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Issue #79
June, 2016

English First Peoples

Source: First Nations Education Steering Committee (FNESC)
Focus: Secondary Students

Summary: English First Peoples (EFP) is an exciting addition to the high school curriculum that offers students of all backgrounds the opportunity to explore First Peoples’ worldviews through literature, founded on the First Peoples Principles of Learning.

The courses have been developed in a unique, collaborative way by First Nations educators and the BC Ministry of Education. They are a direct result of the First Nations education jurisdiction agreements reached in BC and FNESC has facilitated the course development from the very beginning.

Project of the Heart – Illuminating the History of Residential Schools in BC

Source: The BC Teachers’ Federation: Educating for truth and reconciliation
Focus Secondary students

Summary: For more than a century and a half, Aboriginal children across Canada were stolen from loving homes and healthy communities and forced into residential schools under a government policy to assimilate Indigenous people. As a top government official said at the time, the system was “geared towards the Final Solution to the Indian problem.” It was expressly designed “to kill the Indian in the child.”

In British Columbia, there were at least 22 residential schools mandated by the federal government and operated by the Roman Catholic, Methodist, Anglican, Presbyterian, and United Churches of Canada. Attendance at residential schools was made mandatory by law and parents who refused to send their children were threatened with fines or imprisonment.

This publication is dedicated to the more than 150,000 Aboriginal children across Canada who endured the Indian Residential School system, and to the memory of at least 6,000 children who perished in it.

Our goals are to honour the survivors and their families, and to help educate Canadians about the atrocious history and ongoing legacy of residential schools. Only when we understand our shared history can we move forward together in a spirit of reconciliation.

Aboriginal Worldviews and Perspectives in the Classroom: Moving Forward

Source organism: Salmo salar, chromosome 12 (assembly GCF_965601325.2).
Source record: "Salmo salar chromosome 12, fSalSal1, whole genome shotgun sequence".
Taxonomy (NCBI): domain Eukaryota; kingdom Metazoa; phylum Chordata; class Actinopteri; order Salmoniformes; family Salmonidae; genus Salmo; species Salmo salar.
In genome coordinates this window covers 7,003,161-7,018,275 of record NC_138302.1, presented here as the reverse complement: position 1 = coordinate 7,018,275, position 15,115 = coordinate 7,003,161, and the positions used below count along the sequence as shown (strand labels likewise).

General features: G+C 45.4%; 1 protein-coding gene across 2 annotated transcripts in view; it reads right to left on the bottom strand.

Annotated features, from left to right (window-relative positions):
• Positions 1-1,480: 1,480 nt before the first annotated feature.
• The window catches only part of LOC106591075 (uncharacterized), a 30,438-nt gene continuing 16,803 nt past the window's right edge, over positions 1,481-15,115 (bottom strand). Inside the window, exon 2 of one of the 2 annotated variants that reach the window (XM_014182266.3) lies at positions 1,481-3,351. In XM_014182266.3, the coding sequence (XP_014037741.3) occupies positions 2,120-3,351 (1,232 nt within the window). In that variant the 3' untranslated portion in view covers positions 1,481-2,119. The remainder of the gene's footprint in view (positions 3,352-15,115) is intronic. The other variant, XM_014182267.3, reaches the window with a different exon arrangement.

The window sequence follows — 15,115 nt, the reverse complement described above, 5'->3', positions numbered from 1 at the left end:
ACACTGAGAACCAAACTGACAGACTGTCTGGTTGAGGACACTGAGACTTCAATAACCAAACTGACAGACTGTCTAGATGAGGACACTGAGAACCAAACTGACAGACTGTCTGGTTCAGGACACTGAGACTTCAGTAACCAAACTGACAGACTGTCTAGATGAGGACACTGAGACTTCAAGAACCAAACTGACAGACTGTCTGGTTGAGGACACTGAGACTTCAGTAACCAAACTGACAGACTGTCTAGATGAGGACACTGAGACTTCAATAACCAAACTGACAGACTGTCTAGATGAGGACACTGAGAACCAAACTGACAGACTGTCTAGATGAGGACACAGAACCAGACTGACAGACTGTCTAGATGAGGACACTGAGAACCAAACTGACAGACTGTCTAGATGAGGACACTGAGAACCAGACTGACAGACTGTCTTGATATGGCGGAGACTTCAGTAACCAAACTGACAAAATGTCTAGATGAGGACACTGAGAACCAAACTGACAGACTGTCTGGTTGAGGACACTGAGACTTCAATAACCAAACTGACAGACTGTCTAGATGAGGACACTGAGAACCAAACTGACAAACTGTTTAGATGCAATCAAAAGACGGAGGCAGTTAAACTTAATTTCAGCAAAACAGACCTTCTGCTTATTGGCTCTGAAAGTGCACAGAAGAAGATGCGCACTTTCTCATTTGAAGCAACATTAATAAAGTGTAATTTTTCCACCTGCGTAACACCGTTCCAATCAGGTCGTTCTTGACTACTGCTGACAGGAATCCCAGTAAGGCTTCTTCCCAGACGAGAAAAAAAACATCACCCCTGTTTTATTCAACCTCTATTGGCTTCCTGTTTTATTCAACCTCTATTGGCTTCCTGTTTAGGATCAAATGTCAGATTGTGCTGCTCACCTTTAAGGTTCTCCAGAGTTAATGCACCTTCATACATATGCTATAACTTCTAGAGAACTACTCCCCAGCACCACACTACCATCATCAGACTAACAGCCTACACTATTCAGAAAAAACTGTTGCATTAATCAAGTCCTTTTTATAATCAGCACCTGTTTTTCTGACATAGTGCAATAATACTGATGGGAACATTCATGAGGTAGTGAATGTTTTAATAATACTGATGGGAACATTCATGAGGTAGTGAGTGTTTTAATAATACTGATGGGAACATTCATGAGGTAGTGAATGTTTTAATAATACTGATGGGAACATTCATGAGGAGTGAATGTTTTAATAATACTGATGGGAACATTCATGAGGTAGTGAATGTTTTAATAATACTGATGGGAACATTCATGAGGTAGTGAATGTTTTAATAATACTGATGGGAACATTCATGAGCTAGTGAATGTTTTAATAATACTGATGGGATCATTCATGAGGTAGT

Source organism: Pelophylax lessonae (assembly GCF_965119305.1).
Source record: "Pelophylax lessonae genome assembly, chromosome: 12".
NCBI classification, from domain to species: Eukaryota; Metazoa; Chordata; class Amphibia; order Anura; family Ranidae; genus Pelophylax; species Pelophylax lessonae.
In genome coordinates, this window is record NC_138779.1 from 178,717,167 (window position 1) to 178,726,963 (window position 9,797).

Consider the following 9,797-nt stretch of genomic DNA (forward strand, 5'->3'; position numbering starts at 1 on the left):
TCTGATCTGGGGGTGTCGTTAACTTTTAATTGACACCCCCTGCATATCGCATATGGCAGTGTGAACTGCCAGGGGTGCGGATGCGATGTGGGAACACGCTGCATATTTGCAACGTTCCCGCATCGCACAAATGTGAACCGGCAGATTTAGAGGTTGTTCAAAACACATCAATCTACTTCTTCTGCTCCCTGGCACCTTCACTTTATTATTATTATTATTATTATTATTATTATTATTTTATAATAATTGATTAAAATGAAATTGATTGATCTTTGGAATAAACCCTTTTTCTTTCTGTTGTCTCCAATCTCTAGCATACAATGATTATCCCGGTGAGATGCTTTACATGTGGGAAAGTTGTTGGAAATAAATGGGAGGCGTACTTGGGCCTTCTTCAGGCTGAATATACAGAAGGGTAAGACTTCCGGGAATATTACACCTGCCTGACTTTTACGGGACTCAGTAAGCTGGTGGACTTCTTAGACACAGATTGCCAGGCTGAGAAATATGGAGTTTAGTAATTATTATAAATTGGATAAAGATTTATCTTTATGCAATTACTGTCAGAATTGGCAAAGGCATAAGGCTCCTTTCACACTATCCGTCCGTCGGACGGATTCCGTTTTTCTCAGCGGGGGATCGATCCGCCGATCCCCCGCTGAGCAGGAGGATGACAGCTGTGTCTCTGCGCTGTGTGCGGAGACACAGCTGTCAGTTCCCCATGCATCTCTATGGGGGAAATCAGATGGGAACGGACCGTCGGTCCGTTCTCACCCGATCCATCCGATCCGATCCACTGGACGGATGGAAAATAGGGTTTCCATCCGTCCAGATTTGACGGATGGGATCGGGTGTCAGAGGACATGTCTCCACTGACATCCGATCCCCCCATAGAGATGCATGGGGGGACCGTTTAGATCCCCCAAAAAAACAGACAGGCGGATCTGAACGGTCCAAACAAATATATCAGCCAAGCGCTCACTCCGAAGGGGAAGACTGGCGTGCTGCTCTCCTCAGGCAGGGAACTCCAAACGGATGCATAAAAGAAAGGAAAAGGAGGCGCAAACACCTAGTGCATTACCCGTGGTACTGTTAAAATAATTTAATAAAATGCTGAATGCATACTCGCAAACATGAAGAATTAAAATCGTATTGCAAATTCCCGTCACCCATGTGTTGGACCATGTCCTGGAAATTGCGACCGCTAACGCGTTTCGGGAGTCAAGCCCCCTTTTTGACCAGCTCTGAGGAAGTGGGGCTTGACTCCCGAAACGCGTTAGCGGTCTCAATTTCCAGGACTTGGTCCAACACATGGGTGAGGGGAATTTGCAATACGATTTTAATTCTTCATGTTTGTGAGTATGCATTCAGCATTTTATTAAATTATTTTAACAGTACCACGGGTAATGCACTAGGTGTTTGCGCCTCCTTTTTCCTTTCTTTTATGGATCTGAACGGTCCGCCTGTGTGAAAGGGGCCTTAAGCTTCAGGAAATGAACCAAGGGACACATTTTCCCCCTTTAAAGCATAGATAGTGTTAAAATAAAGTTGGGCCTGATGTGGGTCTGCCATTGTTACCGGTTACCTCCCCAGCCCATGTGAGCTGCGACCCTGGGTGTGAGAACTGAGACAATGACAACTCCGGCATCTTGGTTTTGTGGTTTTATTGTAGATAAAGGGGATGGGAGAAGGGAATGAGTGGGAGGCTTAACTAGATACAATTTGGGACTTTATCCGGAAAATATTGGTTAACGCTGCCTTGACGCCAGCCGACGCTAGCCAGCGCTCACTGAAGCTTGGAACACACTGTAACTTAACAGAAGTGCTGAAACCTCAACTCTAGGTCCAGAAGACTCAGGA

Source: British Columbia Ministry of Education
Focus: Teachers and Policymakers

Summary: The Province of British Columbia (BC) … is embedding Aboriginal perspectives into all parts of the curriculum in a meaningful and authentic manner; this includes extending Aboriginal perspectives into the entire learning journey. From Kindergarten to graduation, students will experience Aboriginal perspectives and understandings as an integrated part of what they are learning.

In order to better support this initiative, educators within the BC school system have asked for guidance and support that addresses the following questions:

  • What is meant by Aboriginal education and by Aboriginal worldviews and perspectives?
  • What is required of them and of the education system in order to provide appropriate and authentic teaching in line with the First Peoples Principles of Learning? For example, what changes can they usefully make in their pedagogical practices? What learning resources should they be using with students?
  • Where can they turn for guidance and support in modifying their practice to incorporate new content and approaches (some educators have expressed concern about missteps in attempting to incorporate Aboriginal perspectives and knowledge into their practice)?

This resource is designed to help address some of these questions.

Elders in Schools Handbook. A Guide for District Education Authorities and Divisional Education Councils in the Northwest Territories

Source: Government of the NWT – Education, Culture and Development